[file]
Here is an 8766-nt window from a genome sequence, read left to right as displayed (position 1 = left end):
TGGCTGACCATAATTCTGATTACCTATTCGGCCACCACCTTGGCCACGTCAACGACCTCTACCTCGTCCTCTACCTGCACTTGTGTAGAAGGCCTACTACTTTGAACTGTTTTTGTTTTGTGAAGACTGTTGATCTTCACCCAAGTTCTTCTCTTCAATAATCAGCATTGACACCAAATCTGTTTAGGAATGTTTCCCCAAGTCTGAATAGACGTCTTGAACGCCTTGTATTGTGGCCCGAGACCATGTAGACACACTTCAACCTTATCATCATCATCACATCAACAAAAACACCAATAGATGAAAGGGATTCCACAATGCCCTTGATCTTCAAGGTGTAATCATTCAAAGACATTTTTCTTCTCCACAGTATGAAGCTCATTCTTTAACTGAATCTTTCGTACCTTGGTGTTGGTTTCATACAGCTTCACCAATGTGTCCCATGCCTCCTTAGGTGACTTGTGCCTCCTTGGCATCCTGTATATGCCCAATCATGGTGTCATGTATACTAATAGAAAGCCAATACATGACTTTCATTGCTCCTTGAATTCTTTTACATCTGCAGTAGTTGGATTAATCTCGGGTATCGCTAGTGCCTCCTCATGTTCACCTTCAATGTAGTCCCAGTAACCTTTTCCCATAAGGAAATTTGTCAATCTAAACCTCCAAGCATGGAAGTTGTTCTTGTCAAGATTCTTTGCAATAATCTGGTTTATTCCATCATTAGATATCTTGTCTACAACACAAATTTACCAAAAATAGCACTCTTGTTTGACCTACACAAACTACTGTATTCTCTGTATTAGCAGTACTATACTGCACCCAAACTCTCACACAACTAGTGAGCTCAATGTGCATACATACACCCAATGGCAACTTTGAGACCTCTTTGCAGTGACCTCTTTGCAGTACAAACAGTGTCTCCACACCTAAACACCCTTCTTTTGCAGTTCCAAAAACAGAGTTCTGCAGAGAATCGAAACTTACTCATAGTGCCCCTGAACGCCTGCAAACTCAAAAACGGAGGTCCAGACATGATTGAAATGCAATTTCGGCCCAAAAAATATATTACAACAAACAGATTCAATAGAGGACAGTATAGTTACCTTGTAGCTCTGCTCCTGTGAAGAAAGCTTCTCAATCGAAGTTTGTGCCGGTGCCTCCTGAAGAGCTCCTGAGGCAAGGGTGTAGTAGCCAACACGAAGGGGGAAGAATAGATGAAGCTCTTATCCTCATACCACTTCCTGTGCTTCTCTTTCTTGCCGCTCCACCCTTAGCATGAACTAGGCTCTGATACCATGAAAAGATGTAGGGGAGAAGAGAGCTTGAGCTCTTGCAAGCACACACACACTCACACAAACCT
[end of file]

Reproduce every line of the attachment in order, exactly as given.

Here is an 8766-nt window from a genome sequence, read left to right as displayed (position 1 = left end):
TGGCTGACCATAATTCTGATTACCTATTCGGCCACCACCTTGGCCACGTCAACGACCTCTACCTCGTCCTCTACCTGCACTTGTGTAGAAGGCCTACTACTTTGAACTGTTTTTGTTTTGTGAAGACTGTTGATCTTCACCCAAGTTCTTCTCTTCAATAATCAGCATTGACACCAAATCTGTTTAGGAATGTTTCCCCAAGTCTGAATAGACGTCTTGAACGCCTTGTATTGTGGCCCGAGACCATGTAGACACACTTCAACCTTATCATCATCATCACATCAACAAAAACACCAATAGATGAAAGGGATTCCACAATGCCCTTGATCTTCAAGGTGTAATCATTCAAAGACATTTTTCTTCTCCACAGTATGAAGCTCATTCTTTAACTGAATCTTTCGTACCTTGGTGTTGGTTTCATACAGCTTCACCAATGTGTCCCATGCCTCCTTAGGTGACTTGTGCCTCCTTGGCATCCTGTATATGCCCAATCATGGTGTCATGTATACTAATAGAAAGCCAATACATGACTTTCATTGCTCCTTGAATTCTTTTACATCTGCAGTAGTTGGATTAATCTCGGGTATCGCTAGTGCCTCCTCATGTTCACCTTCAATGTAGTCCCAGTAACCTTTTCCCATAAGGAAATTTGTCAATCTAAACCTCCAAGCATGGAAGTTGTTCTTGTCAAGATTCTTTGCAATAATCTGGTTTATTCCATCATTAGATATCTTGTCTACAACACAAATTTACCAAAAATAGCACTCTTGTTTGACCTACACAAACTACTGTATTCTCTGTATTAGCAGTACTATACTGCACCCAAACTCTCACACAACTAGTGAGCTCAATGTGCATACATACACCCAATGGCAACTTTGAGACCTCTTTGCAGTGACCTCTTTGCAGTACAAACAGTGTCTCCACACCTAAACACCCTTCTTTTGCAGTTCCAAAAACAGAGTTCTGCAGAGAATCGAAACTTACTCATAGTGCCCCTGAACGCCTGCAAACTCAAAAACGGAGGTCCAGACATGATTGAAATGCAATTTCGGCCCAAAAAATATATTACAACAAACAGATTCAATAGAGGACAGTATAGTTACCTTGTAGCTCTGCTCCTGTGAAGAAAGCTTCTCAATCGAAGTTTGTGCCGGTGCCTCCTGAAGAGCTCCTGAGGCAAGGGTGTAGTAGCCAACACGAAGGGGGAAGAATAGATGAAGCTCTTATCCTCATACCACTTCCTGTGCTTCTCTTTCTTGCCGCTCCACCCTTAGCATGAACTAGGCTCTGATACCATGAAAAGATGTAGGGGAGAAGAGAGCTTGAGCTCTTGCAAGCACACACACACTCACACAAACCT